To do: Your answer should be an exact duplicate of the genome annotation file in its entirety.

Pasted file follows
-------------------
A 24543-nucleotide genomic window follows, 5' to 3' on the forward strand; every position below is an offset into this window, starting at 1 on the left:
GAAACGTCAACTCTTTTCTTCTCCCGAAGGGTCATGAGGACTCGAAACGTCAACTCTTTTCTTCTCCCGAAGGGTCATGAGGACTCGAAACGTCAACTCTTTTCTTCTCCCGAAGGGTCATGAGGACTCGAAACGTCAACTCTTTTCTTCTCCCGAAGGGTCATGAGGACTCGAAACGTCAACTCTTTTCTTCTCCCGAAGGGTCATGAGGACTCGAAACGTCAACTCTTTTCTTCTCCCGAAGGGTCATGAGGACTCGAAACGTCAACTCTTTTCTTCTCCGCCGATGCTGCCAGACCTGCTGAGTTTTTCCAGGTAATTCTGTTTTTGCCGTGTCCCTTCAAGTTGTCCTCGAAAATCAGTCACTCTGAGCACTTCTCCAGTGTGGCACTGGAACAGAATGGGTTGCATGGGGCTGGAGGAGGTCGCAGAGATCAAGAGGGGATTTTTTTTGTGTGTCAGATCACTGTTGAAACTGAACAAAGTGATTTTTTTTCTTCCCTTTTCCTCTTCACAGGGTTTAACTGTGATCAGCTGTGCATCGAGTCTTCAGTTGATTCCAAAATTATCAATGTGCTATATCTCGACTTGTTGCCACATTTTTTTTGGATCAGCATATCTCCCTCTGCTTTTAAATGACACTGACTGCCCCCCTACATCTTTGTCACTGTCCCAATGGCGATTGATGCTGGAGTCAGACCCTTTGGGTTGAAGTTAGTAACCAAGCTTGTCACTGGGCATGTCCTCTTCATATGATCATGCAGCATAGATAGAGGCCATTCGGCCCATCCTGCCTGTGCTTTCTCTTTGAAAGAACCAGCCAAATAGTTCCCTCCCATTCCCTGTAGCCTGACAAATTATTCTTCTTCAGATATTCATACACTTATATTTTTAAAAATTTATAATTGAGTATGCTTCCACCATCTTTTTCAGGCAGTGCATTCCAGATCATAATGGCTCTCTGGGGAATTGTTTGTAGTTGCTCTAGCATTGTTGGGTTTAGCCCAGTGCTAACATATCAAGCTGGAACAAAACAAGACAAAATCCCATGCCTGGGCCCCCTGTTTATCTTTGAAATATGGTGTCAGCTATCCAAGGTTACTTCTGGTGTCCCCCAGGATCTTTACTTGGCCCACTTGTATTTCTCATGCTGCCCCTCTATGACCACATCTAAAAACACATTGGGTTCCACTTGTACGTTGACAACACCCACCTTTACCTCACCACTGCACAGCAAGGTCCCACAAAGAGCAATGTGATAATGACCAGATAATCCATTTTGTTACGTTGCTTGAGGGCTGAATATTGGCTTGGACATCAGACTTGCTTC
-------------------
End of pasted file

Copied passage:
A 24543-nucleotide genomic window follows, 5' to 3' on the forward strand; every position below is an offset into this window, starting at 1 on the left:
GAAACGTCAACTCTTTTCTTCTCCCGAAGGGTCATGAGGACTCGAAACGTCAACTCTTTTCTTCTCCCGAAGGGTCATGAGGACTCGAAACGTCAACTCTTTTCTTCTCCCGAAGGGTCATGAGGACTCGAAACGTCAACTCTTTTCTTCTCCCGAAGGGTCATGAGGACTCGAAACGTCAACTCTTTTCTTCTCCCGAAGGGTCATGAGGACTCGAAACGTCAACTCTTTTCTTCTCCCGAAGGGTCATGAGGACTCGAAACGTCAACTCTTTTCTTCTCCGCCGATGCTGCCAGACCTGCTGAGTTTTTCCAGGTAATTCTGTTTTTGCCGTGTCCCTTCAAGTTGTCCTCGAAAATCAGTCACTCTGAGCACTTCTCCAGTGTGGCACTGGAACAGAATGGGTTGCATGGGGCTGGAGGAGGTCGCAGAGATCAAGAGGGGATTTTTTTTGTGTGTCAGATCACTGTTGAAACTGAACAAAGTGATTTTTTTTCTTCCCTTTTCCTCTTCACAGGGTTTAACTGTGATCAGCTGTGCATCGAGTCTTCAGTTGATTCCAAAATTATCAATGTGCTATATCTCGACTTGTTGCCACATTTTTTTTGGATCAGCATATCTCCCTCTGCTTTTAAATGACACTGACTGCCCCCCTACATCTTTGTCACTGTCCCAATGGCGATTGATGCTGGAGTCAGACCCTTTGGGTTGAAGTTAGTAACCAAGCTTGTCACTGGGCATGTCCTCTTCATATGATCATGCAGCATAGATAGAGGCCATTCGGCCCATCCTGCCTGTGCTTTCTCTTTGAAAGAACCAGCCAAATAGTTCCCTCCCATTCCCTGTAGCCTGACAAATTATTCTTCTTCAGATATTCATACACTTATATTTTTAAAAATTTATAATTGAGTATGCTTCCACCATCTTTTTCAGGCAGTGCATTCCAGATCATAATGGCTCTCTGGGGAATTGTTTGTAGTTGCTCTAGCATTGTTGGGTTTAGCCCAGTGCTAACATATCAAGCTGGAACAAAACAAGACAAAATCCCATGCCTGGGCCCCCTGTTTATCTTTGAAATATGGTGTCAGCTATCCAAGGTTACTTCTGGTGTCCCCCAGGATCTTTACTTGGCCCACTTGTATTTCTCATGCTGCCCCTCTATGACCACATCTAAAAACACATTGGGTTCCACTTGTACGTTGACAACACCCACCTTTACCTCACCACTGCACAGCAAGGTCCCACAAAGAGCAATGTGATAATGACCAGATAATCCATTTTGTTACGTTGCTTGAGGGCTGAATATTGGCTTGGACATCAGACTTGCTTC